Midnight’s Furies: The Deadly Legacy of India’s Partition is Nisid Hajari’s addition to the vast historical literature on the subject of the human tragedy resulting from the awkward birth of Pakistan and India. The story is well-known in general terms, but the scope of the massacre and human suffering is often overlooked. Hajari’s work adds significant detail and historical footnotes that give context to the story.
‘Partition’, in modern times, has an echo of heartache and immense loss to Indians and Pakistanis, for good reason. Even by the standards of a century that included the Holocaust, World War II, and instantaneous losses of life such as Hiroshima and Nagasaki and the firebombing of Tokyo, the numbers involved with this period of India’s independence is outrageous.
Most estimates state that at least 1 million civilians died during the period beginning with the Calcutta riots of 1946, to the end of hostilities on December 31, 1948, and that may actually be a conservative estimate. Approximately 15 million people left their homes and repopulated to the country of their stated religion, making it likely the largest forced human migration in human history. It destroyed many of the long-standing inter-religious relationships that existed in India during British rule, including the close ties among Hindus, Muslims and Sikh members for the Indian contingent of the British army, who had worked side by side during both World Wars. The repercussions continue to echo to this day, as it was the birthplace of the hatred and animosity that exists between India and Pakistan, all the way to the now prevalent nuclear race.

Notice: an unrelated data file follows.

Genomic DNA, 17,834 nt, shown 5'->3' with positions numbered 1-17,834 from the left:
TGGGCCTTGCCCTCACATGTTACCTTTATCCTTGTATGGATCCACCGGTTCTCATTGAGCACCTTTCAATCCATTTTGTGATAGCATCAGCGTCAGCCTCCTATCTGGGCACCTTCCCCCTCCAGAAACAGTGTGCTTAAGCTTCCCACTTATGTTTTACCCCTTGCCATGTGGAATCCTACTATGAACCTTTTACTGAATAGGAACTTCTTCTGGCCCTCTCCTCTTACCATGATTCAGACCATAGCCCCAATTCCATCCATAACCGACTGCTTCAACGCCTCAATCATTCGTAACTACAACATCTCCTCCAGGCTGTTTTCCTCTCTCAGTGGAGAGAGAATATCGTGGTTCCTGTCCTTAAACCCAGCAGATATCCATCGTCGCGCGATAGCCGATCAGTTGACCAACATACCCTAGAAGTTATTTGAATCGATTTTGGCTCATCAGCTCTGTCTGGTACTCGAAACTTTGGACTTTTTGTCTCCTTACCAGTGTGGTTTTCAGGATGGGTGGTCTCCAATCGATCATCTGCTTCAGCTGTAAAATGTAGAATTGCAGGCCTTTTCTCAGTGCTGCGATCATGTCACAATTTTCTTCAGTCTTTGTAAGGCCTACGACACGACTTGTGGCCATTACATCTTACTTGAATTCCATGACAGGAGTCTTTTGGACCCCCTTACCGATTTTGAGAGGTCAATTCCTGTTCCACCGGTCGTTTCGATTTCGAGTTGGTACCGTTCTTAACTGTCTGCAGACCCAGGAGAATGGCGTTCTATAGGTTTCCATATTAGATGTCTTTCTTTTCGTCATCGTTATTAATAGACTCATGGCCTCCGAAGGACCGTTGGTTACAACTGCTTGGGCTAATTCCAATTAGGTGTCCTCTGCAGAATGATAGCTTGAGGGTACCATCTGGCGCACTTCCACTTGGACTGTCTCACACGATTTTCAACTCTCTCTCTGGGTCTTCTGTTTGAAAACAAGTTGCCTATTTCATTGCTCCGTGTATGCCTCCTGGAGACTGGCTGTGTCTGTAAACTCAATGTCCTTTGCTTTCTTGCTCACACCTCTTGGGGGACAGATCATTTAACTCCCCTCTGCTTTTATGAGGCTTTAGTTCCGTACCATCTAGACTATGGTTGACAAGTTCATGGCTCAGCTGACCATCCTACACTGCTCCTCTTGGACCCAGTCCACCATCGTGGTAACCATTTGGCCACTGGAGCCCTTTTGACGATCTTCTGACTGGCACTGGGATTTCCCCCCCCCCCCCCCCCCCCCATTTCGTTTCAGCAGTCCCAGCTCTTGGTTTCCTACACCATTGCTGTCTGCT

Hajari’s first goal seems so obvious in retrospect, after decades of distrust; but in 1947 there was a real debate that now resonates: How could two nations (Pakistan and India) who had so much in common, and so much reason to become strategic partners if not allies, become enemies willing to fight to the death?
The answer lies in two areas: one personal, and one religious.
The personal side begins with the dynamic of the four central players involved in India’s independence. Jawaharlal Nehru with his “high, aristocratic cheekbones and eyes that were deep pools — irresistible to his many female admirers”; the cold and stand offish Mohammad Ali Jinnah, “cheekbones jutted out of his cadaverous face like the edges of a diamond”; Lord Louis Mountbatten, great-grandson of Queen Victoria herself, “tall and tanned,” the “Hollywood version of a British prince”; and finally, of course, the father of Indian independence and of nonviolent protest, Mahatma Gandhi.
The failure of these four men to understand their rivals and opponents, to misread their intentions at every turn, and underestimate the animosity that culture, religion, economic class, and simple personality conflicts ultimately lead to failure after failure, ultimately leading to the tragedy that became partition.
A quote echoes in my mind from the biographical tale The Pity of Partition by Ayesha Jalal. In the story, Jalal recounts a conversation between her uncle and his close Muslim friend after the riots. “I am a Muslim, don’t you feel like killing me?” her uncle responds solemnly; “Not now, but when I was hearing about the atrocities committed by Muslims . . . I could have killed you.”
This is a reality that each of the central characters in this story never understood…to the detriment of all Indians.